Thursday, April 11, 2013

Motorola Solutions and Oracle - the world moves on

LinkedIn recently informed me that one of my former Motorola colleagues has a new job. This person, who had a major role in Motorola's relationship with Oracle several years ago, jumped from the "solutions" side of Motorola to the "mobility" side of Motorola in 2009 - at about the same time that Motorola was selling my division. It appears that this person hung around Motorola Mobility for a while, but recently moved away from the batwings altogether.

Before I myself left Motorola, I had responsibilities on the marketing end for managing the relationship between the biometrics division and Oracle. During this time, I was quoted in a 2006 interview by Mark Brunelli about Oracle Database 10g.

"Counting all of our [biometric] product lines, we have over 300 installations and we're in nearly 40 countries," Bredehoft said. "We have everything from small local systems like in Bullhead City, Arizona, all the way to large national systems."...

"One of the challenges we had with the previous generation was that every agency had a different way that they wanted to do their data. It wasn't driven by standards," Bredehoft said. "With Oracle, we were able to take whatever XML came into the workstation, store it into the database and come up with different database schemas for every customer."

True technical experts were probably groaning by this point, but that interview served as a mere prelude to this 2009 video:

OK, so maybe the lighting wasn't so good, but Motorola's biometric unit and Oracle derived mutual benefits from our marketing relationship - and, more importantly, our technical relationship (which was handled by someone else). And while Motorola engaged in a number of cooperative efforts with Oracle, biometrics was a significant one.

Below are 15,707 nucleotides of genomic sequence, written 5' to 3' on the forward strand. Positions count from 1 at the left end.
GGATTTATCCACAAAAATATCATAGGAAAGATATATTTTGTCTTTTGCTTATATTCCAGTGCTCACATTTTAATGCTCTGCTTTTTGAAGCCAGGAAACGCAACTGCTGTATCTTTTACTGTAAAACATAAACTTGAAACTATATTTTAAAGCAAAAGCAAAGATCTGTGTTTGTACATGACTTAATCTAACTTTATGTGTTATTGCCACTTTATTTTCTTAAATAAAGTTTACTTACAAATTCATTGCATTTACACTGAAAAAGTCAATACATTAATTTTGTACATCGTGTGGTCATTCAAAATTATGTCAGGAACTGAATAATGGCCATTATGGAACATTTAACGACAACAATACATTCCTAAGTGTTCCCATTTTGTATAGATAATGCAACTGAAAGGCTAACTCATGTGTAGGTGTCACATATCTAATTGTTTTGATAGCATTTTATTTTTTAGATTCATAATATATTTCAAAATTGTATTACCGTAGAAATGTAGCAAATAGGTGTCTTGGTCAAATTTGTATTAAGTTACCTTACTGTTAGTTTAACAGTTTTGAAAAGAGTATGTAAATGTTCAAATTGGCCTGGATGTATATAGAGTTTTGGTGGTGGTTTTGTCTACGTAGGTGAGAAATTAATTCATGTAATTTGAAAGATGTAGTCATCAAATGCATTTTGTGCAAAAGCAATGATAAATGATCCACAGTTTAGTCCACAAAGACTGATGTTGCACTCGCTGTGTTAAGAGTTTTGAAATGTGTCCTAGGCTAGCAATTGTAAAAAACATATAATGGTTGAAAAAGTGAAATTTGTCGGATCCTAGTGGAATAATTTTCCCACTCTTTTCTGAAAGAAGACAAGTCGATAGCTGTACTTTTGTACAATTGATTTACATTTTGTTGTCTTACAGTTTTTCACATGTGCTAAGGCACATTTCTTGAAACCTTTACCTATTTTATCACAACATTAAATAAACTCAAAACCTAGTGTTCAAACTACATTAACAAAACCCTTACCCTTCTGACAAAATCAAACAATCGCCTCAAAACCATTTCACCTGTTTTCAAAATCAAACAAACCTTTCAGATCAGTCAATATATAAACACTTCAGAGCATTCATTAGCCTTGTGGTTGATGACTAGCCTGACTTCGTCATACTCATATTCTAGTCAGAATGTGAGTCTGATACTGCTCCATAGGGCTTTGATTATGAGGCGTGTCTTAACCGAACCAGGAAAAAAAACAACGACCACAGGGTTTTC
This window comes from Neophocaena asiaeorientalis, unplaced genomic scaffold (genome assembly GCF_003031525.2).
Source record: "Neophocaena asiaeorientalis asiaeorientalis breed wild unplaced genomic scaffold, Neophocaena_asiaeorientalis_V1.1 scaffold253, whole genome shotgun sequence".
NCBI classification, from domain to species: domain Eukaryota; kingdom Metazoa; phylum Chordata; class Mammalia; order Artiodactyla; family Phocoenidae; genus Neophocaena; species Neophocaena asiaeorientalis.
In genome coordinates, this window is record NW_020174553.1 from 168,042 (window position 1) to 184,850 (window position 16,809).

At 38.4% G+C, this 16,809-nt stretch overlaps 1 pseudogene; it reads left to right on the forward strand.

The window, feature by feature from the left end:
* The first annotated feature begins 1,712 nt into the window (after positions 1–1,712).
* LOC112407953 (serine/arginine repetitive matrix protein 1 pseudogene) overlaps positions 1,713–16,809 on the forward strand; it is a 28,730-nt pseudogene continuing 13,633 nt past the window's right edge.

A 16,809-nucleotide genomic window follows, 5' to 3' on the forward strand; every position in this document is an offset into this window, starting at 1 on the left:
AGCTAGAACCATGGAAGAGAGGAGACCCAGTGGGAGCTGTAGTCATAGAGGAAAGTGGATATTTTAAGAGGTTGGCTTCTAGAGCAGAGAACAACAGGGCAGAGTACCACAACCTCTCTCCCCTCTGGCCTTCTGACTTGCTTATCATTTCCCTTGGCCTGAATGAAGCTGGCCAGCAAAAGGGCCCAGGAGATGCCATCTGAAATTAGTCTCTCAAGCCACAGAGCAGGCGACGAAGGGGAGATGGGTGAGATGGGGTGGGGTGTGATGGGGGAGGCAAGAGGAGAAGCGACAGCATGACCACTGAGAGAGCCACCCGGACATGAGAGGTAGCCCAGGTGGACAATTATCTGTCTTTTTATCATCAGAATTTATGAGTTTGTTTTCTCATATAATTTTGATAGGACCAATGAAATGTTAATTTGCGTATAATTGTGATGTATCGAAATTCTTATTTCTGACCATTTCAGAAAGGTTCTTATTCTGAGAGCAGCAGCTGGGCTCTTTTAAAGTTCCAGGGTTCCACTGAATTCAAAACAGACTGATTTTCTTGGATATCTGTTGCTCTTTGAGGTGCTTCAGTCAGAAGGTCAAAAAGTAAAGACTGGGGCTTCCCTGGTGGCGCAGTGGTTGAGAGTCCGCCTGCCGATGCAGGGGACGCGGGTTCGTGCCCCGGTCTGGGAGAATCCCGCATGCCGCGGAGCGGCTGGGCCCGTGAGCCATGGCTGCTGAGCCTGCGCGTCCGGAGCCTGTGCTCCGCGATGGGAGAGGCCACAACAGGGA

Until Motorola sold its biometrics business unit (and I switched jobs). And Motorola itself split into two. (As I subsequently noted, Google got the "mobility" part.)

Upon reading the news about my former co-worker, I was curious about the relationship between Motorola Solutions (I came from the "solutions" part of the company) and Oracle today. There is still an ongoing relationship, but the product focus has naturally changed.

Motorola and Oracle have an ongoing relationship committed to bringing customers integrated mobility solutions. Enterprise-class companies use Oracle databases, middleware, and applications to run their businesses....

The Motorola-Oracle alliance focuses on the retail, healthcare, and travel and transportation vertical markets and cross-industry solutions for warehouse management.

So why the new focus? Because of a business unit that Motorola acquired - and kept: the old Symbol organization.

Motorola has engaged in several projects with Oracle in recent years. In particular, our MC50 enterprise digital assistant (EDA) and MC9000 industrial mobile computer have been extensively tested to ensure smooth running of the Oracle E-Business Suite applications.

Technology - and time - marches on.

Postscript - since I mentioned Google's takeover of Motorola Mobility, I began asking myself the question "Where in the world is Sanjay Jha?" It turns out that he was being considered for the Intel CEO job.

Tech news site CNET reported last month that Intel had settled on three finalists: Chief operating officer Brian Krzanich, chief product officer Dadi Perlmutter, and one candidate from outside the company --Sanjay Jha, former CEO of Motorola Mobility.

"I personally expect them to go internal," said JoAnne Feeney, who follows Intel for Longbow Research. "The Intel culture is so strong and there's so much knowledge inside the company that it's probably more productive to go inside."

A decision is expected soon - maybe.
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